How To Pick a Port - Global Trade Magazine
  January 8th, 2013 | Written by

How To Pick a Port

[shareaholic app="share_buttons" id="13106399"]

Holman Boiler Works’ CEO is Growing Internationally by Making Wise Decisions With Port and Airport Selection

Holman Boiler Works, Inc. president and CEO John Marrinucci is guiding an expansion plan designed to boost overseas sales of the Dallas, Texas-based company’s boilers, tubes and replacement parts. Marrinucci is navigating Holman against some larger competitors and gaining an advantage in the competitive boiler products industry with its well thought-out shipping plan.

Though much of the company’s export expansion comes from stepped-up marketing and contract-bidding efforts, intermodal logistics is the engine that will drive its international sales growth. Holman must depend upon a diversified shipping plan that features the selection of the right freight forwarders, airports and ocean ports. Time, cost, size and weight capacity are some of the determining factors, contends Louis Caporale, the company’s international sales engineer.

Nearly 5 percent of Holman’s annual $60 million in sales are generated from exports into such countries as Russia, United Arab Emirates, Trinidad, Aruba, Mexico, Brazil, Ecuador, Peru, Chile and Puerto Rico. Though international sales have represented a low percentage of the company’s overall business, they have provided an impressive spark in revenue. “Exports are less than 5 percent of our business, but it has sometimes been a significant part of our business,” says Caporale. “We want significance every month.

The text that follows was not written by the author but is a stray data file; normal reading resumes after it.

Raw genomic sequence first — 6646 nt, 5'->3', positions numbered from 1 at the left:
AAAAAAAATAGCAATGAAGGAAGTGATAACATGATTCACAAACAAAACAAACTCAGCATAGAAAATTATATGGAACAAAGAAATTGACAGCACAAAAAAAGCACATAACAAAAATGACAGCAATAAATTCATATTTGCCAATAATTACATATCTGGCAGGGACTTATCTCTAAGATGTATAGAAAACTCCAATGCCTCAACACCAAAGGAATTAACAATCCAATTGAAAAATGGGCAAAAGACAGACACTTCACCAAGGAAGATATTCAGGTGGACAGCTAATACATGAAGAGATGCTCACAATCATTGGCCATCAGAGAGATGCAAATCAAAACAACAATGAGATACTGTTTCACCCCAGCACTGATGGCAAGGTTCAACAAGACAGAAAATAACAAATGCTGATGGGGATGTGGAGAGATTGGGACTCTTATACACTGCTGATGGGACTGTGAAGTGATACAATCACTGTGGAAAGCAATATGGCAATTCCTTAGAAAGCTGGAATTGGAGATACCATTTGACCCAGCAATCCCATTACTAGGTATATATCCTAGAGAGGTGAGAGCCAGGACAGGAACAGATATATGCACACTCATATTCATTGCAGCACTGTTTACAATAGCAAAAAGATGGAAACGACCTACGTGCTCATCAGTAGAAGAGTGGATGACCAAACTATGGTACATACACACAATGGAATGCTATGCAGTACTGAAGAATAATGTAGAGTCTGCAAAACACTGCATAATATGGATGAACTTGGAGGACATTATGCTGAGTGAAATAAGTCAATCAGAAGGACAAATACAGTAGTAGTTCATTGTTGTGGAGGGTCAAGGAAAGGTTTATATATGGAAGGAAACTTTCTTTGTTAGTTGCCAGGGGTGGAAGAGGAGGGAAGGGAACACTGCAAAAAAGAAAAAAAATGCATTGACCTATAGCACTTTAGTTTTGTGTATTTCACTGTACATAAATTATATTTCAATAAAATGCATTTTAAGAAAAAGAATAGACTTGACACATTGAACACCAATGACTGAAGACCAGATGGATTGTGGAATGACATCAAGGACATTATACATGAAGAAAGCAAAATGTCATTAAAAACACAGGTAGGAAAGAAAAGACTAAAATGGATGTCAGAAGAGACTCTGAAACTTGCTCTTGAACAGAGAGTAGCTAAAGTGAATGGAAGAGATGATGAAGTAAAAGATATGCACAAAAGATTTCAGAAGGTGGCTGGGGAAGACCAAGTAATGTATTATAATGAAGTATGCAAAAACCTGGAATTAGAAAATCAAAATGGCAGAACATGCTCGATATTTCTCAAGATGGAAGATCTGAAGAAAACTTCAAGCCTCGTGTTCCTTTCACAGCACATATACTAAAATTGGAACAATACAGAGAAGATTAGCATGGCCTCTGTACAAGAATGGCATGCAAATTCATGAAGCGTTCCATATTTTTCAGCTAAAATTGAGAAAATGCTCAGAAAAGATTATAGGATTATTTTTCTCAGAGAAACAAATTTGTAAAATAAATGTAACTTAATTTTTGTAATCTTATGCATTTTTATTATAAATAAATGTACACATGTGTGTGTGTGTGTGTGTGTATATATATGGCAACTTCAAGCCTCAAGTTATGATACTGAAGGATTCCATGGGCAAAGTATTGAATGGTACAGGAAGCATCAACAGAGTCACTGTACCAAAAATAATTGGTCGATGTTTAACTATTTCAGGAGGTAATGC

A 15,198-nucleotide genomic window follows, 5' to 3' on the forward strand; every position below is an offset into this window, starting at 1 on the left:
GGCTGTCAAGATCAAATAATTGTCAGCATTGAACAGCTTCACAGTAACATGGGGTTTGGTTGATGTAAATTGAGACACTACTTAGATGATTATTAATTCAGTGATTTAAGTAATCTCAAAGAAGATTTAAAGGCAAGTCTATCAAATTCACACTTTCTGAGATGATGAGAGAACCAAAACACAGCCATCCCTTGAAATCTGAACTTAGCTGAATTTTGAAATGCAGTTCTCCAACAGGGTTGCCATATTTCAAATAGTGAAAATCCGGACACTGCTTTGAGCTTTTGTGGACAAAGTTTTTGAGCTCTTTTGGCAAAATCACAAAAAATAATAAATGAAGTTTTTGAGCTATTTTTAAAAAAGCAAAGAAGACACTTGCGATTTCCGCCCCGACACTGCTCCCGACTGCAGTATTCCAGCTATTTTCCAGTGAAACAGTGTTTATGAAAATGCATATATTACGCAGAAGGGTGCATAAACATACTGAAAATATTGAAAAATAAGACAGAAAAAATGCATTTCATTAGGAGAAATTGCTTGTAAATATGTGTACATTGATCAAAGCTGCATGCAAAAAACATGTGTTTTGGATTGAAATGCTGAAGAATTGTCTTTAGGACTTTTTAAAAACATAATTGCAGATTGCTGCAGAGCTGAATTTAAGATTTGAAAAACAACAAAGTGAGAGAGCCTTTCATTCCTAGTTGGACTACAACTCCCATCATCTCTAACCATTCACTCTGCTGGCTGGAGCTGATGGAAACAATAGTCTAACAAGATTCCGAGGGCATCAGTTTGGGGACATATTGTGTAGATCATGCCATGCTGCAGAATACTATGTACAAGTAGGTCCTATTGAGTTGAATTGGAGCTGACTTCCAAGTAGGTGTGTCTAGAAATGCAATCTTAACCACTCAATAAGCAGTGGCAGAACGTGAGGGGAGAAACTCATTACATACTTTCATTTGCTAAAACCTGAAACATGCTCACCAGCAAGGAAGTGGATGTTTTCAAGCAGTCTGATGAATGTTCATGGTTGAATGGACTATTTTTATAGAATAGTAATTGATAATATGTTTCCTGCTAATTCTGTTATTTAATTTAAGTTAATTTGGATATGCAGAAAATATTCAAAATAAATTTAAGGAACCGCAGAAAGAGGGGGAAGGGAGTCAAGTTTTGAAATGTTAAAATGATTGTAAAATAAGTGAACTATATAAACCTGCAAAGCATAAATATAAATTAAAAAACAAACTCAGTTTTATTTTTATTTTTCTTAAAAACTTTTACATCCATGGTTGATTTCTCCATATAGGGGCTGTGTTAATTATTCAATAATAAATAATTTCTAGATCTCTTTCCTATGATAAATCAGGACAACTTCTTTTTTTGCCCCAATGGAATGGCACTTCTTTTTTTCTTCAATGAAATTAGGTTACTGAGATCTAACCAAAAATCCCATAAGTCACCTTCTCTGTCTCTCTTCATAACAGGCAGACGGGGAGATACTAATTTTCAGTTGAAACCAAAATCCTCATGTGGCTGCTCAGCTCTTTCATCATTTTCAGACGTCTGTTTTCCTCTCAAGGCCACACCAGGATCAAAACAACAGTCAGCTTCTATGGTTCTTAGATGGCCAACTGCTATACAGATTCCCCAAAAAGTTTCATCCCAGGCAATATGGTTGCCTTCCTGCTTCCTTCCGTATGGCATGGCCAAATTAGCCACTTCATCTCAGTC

“We’re bidding on a lot of things and are adjusting our cost basis,” he explains. “Now this is starting to be a continuous process for us. We want re-occurring business. We’re really competing.”

Doubling international sales by the end of the next fiscal year would be a significant increase. And while Holman wants to boost business in its core regions of the world, it is targeting select growth regions. “South America and the Middle East are ‘no brainers,’” Caporale says.

Hoping to attract some new business from the western South American countries, Caporale says he would consider the Port of Long Beach because it offers a shorter route. Additionally, the Port of Long Beach is two years into a 10-year, $4.5 billion program to upgrade its facilities.

Texas’ Port of Houston, the Gulf Coast’s largest container port with 67 percent of that coast’s container traffic, offers more than location as a feature for Holman. “We generally use the Port of Houston because we can negotiate cheaper rates, there’s better access and less waiting for the shipment to move,” explains Caporale.

With an eye toward targeting Asia, Marrinucci realizes his prospective customers do not want a slow boat to China. Quicker shipping is another major feature at the Port of Houston, which now offers a shorter route to China. Earlier this year, shipping company Cosco Container Lines announced a new all-water service connecting Asia and Houston via the Panama Canal.

Cosco’s Tim Marsh, vice president of North American sales, says the company chose the Port of Houston “because of its progressive approach to cargo handling, ideal intermodal connections and geography that easily met shipper requirements. Quay and crane configurations allow us to turn a vessel in minimum time.”